Native to the southeastern United States and northern Asia, Hydrangea arborescens is a popular garden cultivar. Wild hydrangea is a medium-sized shrub with smooth bark and white flowers that resemble snowballs. Hydrangea root has a history of traditional use for its healthful properties. Typical preparation includes tea and tincture.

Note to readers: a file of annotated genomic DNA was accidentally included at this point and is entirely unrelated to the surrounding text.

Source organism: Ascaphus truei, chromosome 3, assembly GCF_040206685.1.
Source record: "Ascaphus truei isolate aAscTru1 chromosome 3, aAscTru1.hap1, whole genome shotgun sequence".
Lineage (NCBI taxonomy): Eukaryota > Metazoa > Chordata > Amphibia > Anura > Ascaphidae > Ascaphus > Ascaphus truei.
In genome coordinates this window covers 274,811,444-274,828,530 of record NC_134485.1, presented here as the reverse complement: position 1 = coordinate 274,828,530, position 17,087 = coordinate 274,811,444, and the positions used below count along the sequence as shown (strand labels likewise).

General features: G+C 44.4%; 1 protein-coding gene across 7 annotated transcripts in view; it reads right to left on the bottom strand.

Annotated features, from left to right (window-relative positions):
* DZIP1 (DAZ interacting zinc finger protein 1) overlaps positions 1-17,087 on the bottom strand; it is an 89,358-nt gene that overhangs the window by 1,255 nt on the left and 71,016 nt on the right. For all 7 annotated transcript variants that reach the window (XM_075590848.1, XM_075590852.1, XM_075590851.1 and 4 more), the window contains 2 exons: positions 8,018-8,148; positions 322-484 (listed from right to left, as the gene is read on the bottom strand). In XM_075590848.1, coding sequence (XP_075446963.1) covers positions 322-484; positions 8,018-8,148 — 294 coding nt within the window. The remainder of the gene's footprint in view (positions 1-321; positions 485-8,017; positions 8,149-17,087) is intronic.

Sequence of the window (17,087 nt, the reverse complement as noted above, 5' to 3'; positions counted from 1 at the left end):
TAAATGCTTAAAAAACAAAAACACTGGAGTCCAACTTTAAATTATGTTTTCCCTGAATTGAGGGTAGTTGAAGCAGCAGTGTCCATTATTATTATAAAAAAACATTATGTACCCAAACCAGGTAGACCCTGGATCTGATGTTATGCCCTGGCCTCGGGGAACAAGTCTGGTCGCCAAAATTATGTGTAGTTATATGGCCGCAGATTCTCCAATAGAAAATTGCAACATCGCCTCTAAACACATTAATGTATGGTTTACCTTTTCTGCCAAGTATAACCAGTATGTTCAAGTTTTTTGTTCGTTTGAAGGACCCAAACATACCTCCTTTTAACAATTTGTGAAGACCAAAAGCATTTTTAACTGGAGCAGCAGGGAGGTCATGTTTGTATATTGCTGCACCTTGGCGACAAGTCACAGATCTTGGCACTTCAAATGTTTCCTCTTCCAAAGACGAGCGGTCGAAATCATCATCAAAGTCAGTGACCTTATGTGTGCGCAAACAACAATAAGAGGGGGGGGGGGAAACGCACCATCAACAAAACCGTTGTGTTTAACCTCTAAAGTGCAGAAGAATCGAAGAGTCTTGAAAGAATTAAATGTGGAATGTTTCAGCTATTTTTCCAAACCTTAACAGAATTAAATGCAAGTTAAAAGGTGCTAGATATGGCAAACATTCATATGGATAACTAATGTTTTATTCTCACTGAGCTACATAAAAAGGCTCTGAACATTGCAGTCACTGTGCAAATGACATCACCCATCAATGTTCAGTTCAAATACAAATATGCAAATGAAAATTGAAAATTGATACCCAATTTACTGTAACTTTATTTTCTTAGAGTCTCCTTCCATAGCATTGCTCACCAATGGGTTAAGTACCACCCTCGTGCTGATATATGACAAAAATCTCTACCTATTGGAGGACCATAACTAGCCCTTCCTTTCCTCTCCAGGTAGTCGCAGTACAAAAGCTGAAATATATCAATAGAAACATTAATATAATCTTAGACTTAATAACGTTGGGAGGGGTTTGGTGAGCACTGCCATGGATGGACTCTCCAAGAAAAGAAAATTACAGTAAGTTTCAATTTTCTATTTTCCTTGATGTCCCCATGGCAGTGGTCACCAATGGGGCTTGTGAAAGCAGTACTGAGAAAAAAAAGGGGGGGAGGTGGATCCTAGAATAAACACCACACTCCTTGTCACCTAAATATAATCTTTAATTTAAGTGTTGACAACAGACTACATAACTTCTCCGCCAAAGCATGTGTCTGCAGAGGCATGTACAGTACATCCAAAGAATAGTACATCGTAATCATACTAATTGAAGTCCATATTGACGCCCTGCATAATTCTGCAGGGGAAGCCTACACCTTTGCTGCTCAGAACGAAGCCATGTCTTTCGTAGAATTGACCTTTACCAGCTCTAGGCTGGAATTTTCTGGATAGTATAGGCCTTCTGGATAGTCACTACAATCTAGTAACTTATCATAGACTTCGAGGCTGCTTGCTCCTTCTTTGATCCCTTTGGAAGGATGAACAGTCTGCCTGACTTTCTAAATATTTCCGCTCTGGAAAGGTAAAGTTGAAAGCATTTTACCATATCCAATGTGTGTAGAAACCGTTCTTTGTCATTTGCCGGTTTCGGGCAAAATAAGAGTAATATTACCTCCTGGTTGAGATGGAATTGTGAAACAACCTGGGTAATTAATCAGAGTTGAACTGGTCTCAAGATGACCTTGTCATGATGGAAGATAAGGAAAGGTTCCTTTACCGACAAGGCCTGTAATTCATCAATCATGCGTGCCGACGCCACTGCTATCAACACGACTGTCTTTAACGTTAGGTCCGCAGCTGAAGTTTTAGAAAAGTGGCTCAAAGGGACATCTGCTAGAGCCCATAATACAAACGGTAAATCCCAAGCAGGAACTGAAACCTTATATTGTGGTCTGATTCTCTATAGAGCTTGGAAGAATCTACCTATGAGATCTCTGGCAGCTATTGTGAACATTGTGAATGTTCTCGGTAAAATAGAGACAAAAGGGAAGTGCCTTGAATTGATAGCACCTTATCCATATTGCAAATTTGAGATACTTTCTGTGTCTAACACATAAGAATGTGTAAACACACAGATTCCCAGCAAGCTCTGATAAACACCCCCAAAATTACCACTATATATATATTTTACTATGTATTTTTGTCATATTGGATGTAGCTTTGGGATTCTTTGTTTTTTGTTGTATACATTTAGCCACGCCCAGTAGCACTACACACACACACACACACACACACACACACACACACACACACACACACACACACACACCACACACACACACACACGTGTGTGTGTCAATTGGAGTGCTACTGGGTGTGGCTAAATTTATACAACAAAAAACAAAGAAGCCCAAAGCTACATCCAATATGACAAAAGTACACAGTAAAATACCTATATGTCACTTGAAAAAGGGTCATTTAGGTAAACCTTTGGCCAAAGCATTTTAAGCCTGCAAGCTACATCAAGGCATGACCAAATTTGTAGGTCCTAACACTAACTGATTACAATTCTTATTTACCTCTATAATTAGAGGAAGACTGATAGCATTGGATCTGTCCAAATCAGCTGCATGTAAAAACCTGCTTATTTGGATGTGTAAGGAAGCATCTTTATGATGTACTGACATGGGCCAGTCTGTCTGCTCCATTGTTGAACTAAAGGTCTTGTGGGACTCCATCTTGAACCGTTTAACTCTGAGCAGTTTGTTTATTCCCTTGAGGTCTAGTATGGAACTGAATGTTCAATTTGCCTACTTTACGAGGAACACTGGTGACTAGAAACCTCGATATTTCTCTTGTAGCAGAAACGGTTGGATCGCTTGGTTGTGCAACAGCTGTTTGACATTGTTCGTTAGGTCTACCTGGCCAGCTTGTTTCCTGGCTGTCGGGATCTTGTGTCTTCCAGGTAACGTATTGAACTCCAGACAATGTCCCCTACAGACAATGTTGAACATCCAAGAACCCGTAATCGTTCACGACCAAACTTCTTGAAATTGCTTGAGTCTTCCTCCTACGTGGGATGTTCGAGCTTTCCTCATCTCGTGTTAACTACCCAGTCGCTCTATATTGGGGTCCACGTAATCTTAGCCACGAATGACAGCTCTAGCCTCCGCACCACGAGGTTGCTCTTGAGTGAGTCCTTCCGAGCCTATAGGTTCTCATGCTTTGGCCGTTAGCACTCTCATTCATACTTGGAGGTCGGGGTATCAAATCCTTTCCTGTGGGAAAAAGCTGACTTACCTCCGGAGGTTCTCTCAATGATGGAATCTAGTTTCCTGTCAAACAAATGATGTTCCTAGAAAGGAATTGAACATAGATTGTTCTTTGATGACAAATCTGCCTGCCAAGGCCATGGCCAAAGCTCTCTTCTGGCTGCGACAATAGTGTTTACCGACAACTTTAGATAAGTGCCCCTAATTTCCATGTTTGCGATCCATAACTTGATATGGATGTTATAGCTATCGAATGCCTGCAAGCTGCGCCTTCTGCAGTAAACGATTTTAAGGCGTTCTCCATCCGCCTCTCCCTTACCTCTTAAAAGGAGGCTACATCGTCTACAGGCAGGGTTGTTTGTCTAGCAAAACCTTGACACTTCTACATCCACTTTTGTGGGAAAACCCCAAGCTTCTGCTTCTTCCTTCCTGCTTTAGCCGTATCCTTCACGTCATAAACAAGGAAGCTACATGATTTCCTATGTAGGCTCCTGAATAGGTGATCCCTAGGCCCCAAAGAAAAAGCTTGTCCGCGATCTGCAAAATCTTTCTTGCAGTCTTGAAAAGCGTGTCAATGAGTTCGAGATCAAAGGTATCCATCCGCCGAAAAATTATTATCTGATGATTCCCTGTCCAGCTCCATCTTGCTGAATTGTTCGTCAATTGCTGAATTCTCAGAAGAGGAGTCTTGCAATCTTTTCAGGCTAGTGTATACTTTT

The hydrangea has shown up in the fossil record as far back as 70 million years ago in North America, and in Asia as far back as 25 million years ago. It grows near water, hence its name. The name is derived from the Greek, meaning water vase. They were brought to England in the 1730's where the popularity as an ornamental grew quite rapidly. The grayish roots have little odor but a sweet and pungent taste. English folklore calls it an unlucky plant for young ladies looking for a husband. It has been said that people who allow the plant to grow near their house have cursed their daughters to the life of a spinster. Hydrangea is a member of the Hydrangeaceae botanical family.
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